Questions on Death
What does a person's soul look like? The story of the Rich Man and Lazarus gives me a mental picture of sorts. There is recognition of others. Is a ghost-like appearance of one's body one way to think of it?
While the body is physical and can be seen, the soul is immaterial and not visible. When the apostle John relates that he “saw under the altar the souls of those who had been slain because of the word of God and the testimony they had maintained” (Revelation 6:9), we recognize the genre of Scripture Continued.
My niece's husband was recently killed in a car accident. She believes in God and heaven, however, she wants to know that her husband can hear her talking to him, and that he is able to guide and give her and her daughter strength from his heavenly home. She does believe that God is the true source of her strength, but is wanting to believe that somehow her husband is also watching over her as well. Do we know from Scripture that this is, or is not, possible?
Allow me to pass along my sympathy to you and your family. Death was never part of God’s design for his creation. Death is an intruder into God’s perfect world. Death is a consequence of sin (Romans 6:23). As Christians, our joy is that by his victory over death Jesus Christ has turned death into Continued.
Scripture is silent on the issue of cremation. It is a matter of personal preference when it comes to burial or cremation. There was a time not that long ago when some voices in the Christian church cautioned against cremation. In a day and age when some unbelievers utilized cremation as a way to defy Continued.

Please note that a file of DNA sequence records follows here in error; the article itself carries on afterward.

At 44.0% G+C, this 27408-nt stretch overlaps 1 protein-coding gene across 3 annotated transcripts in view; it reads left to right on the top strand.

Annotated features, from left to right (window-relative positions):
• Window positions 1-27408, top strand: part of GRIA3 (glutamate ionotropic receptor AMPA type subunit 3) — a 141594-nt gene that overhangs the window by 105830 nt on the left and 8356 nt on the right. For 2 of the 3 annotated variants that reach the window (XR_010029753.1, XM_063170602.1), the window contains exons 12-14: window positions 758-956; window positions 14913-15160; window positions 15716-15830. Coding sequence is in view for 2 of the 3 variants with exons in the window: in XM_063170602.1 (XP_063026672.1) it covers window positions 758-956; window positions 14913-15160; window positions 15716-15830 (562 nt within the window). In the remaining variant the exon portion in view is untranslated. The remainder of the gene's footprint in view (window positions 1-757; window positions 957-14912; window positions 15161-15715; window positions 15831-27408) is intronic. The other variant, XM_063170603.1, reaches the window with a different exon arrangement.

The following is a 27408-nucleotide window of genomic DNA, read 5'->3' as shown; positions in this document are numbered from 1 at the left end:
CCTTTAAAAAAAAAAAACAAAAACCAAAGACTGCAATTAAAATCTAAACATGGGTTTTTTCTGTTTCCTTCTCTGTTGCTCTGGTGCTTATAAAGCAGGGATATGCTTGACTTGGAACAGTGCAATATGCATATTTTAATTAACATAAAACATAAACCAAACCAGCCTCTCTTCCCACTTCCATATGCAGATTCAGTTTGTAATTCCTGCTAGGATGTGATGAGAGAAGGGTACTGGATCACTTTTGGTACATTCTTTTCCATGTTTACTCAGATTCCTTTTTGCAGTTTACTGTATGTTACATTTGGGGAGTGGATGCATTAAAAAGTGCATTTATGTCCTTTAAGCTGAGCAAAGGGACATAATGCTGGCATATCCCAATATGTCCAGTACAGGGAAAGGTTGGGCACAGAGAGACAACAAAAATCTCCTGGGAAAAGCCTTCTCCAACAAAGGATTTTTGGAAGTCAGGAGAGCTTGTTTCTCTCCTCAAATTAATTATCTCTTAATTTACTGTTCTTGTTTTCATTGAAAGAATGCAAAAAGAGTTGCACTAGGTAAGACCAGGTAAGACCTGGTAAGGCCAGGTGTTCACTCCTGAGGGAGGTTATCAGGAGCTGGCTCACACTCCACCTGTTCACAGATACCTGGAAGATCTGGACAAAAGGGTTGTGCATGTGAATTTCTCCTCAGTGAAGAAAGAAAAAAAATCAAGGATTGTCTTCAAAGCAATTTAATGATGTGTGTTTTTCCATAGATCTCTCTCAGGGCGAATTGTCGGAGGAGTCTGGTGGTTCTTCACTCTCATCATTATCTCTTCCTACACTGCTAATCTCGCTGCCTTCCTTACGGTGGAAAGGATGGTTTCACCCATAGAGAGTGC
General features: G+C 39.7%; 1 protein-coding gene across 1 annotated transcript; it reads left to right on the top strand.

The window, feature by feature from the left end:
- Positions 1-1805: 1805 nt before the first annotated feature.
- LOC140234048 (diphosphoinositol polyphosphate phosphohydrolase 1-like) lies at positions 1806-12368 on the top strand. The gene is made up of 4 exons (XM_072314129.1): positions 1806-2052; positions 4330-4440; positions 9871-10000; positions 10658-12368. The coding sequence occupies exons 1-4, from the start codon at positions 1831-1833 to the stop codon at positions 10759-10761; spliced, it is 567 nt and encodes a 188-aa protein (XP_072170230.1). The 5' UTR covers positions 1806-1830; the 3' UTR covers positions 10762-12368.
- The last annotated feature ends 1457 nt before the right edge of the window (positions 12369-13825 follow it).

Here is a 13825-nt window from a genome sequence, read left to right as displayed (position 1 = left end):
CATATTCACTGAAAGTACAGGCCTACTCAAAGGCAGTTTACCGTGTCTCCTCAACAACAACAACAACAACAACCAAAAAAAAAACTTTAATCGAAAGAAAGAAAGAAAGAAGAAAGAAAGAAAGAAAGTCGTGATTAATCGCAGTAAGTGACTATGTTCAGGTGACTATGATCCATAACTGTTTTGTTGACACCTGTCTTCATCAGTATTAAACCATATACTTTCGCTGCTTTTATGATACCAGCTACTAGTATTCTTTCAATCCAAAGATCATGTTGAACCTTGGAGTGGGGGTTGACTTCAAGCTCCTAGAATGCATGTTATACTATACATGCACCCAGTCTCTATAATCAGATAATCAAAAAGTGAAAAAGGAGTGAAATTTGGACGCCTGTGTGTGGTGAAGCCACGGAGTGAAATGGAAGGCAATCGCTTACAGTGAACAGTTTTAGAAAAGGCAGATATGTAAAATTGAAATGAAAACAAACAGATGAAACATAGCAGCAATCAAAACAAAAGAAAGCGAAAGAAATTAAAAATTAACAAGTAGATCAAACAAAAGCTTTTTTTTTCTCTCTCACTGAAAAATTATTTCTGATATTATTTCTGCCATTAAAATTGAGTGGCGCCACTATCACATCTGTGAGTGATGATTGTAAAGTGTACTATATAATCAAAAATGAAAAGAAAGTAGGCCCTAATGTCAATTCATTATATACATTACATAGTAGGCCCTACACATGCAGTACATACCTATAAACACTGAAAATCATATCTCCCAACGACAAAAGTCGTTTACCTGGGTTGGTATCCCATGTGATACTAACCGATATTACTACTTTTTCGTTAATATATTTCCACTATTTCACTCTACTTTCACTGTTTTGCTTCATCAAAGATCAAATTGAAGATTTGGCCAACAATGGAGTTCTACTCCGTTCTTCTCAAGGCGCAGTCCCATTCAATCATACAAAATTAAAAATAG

Your question underscores the benefits and challenges, in this case, that advancements in medical technology have given us. Allow me to pass along information that Rev. Robert Fleischmann, National Director of Christian Life Resources, shared with me on the subject: There is considerable disagreement in society about “what is death.” A diagnosis of “brain dead” Continued.
I have always been taught through my WELS education that there are no ghosts. When we die we go to heaven or hell. No one comes back to visit the living. But I myself have experienced unexplained events in familiar surroundings that make me question whether there are ghosts or not. How do I answer those who ask me whether I believe in ghosts?
When a person dies, the body and soul are separated and there is immediate judgment by God (Ecclesiastes 12:7; Hebrews 9:27). The lifeless body remains on the earth, while the soul is in heaven or hell (Luke 16:19-31). That last Scripture reference informs us that souls do not leave heaven or hell. Those who have Continued.
No, they are not necessarily the same thing. I do not know the context of your question, but I can think of situations in which people would give up their lives for others (“dying willingly”), and their deaths would not by any means be considered suicides. I think of a soldier in combat, throwing himself Continued.
Does Scripture have any insight on "death with dignity" or "right to die" issues, such as people who are terminally ill ending their own lives?
The Bible has much to say about life and death. Life is important because it is a time of grace; it is the only time people have to be brought to a confession of their sins and a confession of faith in Jesus Christ as their Savior (2 Corinthians 6:1-2; Hebrews 9:27). God makes it Continued.
I've been told that if you commit suicide, you can't go to heaven because it's a sign of unbelief. What does the Bible say? Are there known cases in the Bible where someone has committed suicide and has gone to heaven?